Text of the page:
Do not angle the poles back towards your body. This will hinder your natural movement and slow you right down. You want the poles to launch you forward instead of hold you back.

How to Hold the Straps

Using the straps will improve efficiency, but it needs to be done correctly, or it will have an adverse effect. 

Put your hands through the straps and lightly grip the handles. Have the straps wrap around the back of your hand on one side and up your palm on the other side. The strap should sit between your thumb and forefinger.

Be sure your grip on the handles is loose, and the weight is distributed on the straps to not tire out your hands and forearms. If your grip is too tight, you can also provoke painful blisters on your hands. 

Note: Do not wrap the straps around your wrists!

Pole Use in Trail Running

When to use poles

If you have ever found yourself hiking up a conga line of ultrarunners at a large European mountain ultra, you are sure to have found yourself getting stabbed by and dodging a lot of trekking poles. 

Trekking poles originated in the backpacking and hiking scene but are now commonly seen at many prestigious and vert-tasty running races worldwide. We know hiking is more efficient when our speed slows on steep grades, but can the use of trekking poles make it even easier?

A lot of the initial research on trekking poles originated in the backpacking industry and concluded that on less steep slopes, up to 10% or a 6-degree incline, poles do not make hiking metabolically easier (1). Because of the additional weight and recruitment of additional muscles (hello, arms, lats, and core!), at these lower inclines, poles do not improve efficiency. 

However, poles still show a lot of promise. An example of this is the rate of perceived exertion (RPE), or how hard each athlete feels like they are working, decreases with pole use, and the use of poles can decrease muscle damage during hiking and may improve muscle function the days after the hike. 

Two recent studies investigated the use of poles by ultra-mountain runners at steeper grades and reiterated some of these findings. In 2019, research involving a study of slopes above 15 degrees. It was found that the RPE and vertical cost of transport was lower with the use of poles on slopes above 20 degrees.

Since laboratory data doesn’t always translate to field data, in 2021 the same group of researchers tested athletes on a trail that climbs 433m in 1.3km (or 1,420’ in 0.8 miles) (7). Or in layman’s terms – an extremely steep trail.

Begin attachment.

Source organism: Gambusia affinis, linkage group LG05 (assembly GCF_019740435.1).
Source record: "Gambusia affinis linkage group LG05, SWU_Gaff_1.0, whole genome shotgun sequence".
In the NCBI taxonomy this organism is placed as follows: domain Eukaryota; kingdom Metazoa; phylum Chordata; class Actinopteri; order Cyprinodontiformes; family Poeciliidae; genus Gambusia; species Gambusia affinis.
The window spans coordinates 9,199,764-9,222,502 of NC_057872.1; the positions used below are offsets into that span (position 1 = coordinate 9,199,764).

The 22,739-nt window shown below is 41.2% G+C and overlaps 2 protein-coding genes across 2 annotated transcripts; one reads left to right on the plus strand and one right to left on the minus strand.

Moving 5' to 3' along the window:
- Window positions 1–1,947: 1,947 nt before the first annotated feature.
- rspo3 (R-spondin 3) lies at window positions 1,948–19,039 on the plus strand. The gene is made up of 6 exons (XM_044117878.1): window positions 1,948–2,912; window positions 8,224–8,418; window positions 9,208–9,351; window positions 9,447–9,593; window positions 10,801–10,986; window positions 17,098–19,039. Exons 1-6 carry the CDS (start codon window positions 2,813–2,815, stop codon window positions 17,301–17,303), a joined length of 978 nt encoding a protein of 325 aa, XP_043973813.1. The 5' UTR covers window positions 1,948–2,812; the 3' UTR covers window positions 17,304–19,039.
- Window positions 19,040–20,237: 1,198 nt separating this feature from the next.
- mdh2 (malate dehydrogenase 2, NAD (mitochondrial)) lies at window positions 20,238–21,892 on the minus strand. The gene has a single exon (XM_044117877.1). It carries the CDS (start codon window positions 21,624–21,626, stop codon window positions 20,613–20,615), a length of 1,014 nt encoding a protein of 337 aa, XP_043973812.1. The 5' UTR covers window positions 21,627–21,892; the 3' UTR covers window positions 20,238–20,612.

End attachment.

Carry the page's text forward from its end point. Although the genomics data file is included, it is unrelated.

When using poles, athletes completed maximum effort hill climbs roughly 30s (~2.5%) faster than without using poles. However, when hiking at 80% of maximum effort, poles did not impact the finish time. Hiking with poles changes hiking gait, increasing stride length and lowering frequency allowing participants to move quickly uphill.  

Poles have also been hypothesized to assist with stability during locomotion, something you’ve likely felt while out on the trail. In general, while running on flat, even surfaces, 2% of the energy you use to move down the path is just to maintain lateral stability. 

Thus, it shouldn’t surprise you that running on uneven terrain requires 5% more energy for stability and walking requires 26% more. When running on uneven terrain, you activate more muscles in your thighs and require more energy to stay upright. Thus, if poles can assist with stability on the trail, it is hypothesized that using poles could be even more beneficial long term. 

To help understand this concept, try doing a single-legged squat without poles, and then performing the same with poles and seeing how much more stable you feel.

Although no studies have looked into the benefits of using poles during ultra-endurance events, it can be hypothesized that poles may assist by spreading the muscle demand to other parts of the body to delay muscle fatigue and damage during a long-ultra. Additionally, they may assist with balance, which may become worse as runners fatigue.   

Pole Use Tips for Hilly Training or Race

  • It is better to use poles when you are walking uphill (>20 degrees) because you save muscular energy.
  • Bring poles for the long races, because they have the potential to lessen muscle fatigue, damage, and balance. These benefits likely outweigh any possible negatives.
  • Start using poles at least a couple of months before your big event on long runs at a minimum of once per week. This will help you become more efficient and make sure they are not detrimental to your race.
  • Practice different techniques: double poling, diagonal striding, and ski striding (longer strides).
  • Adding in some upper-body strength training before using poles will help with the transition.
  • Use the poles on the type of terrain you will see on race day because techniques differ based on the steepness of climbs, the technical nature of the trail, and the length of the climb.

Typically, you do not need poles on flat ground or downhills, especially the faster you move, but again you might find them beneficial for balance as you become fatigued.

Be Cautious

With other runners around you, be aware of your surroundings and be careful not to trip or hit anyone around you with your poles. Practising with them sufficiently before a race will help you get accustomed to handling them correctly and keep them under control at all times. 

Training with poles before a race is a must to ensure you use them as efficiently as possible. Use poles on your long runs and hill workouts at least 4 weeks before your race. This will also give you the chance to decide whether you are comfortable using them, or feel more comfortable without the poles.

Be sure to check your race guidelines before incorporating them into your training, as running poles are actually prohibited in some races. This can be due to the sheer number of participants or narrow, single-track trails where limited space could make running poles a hazard.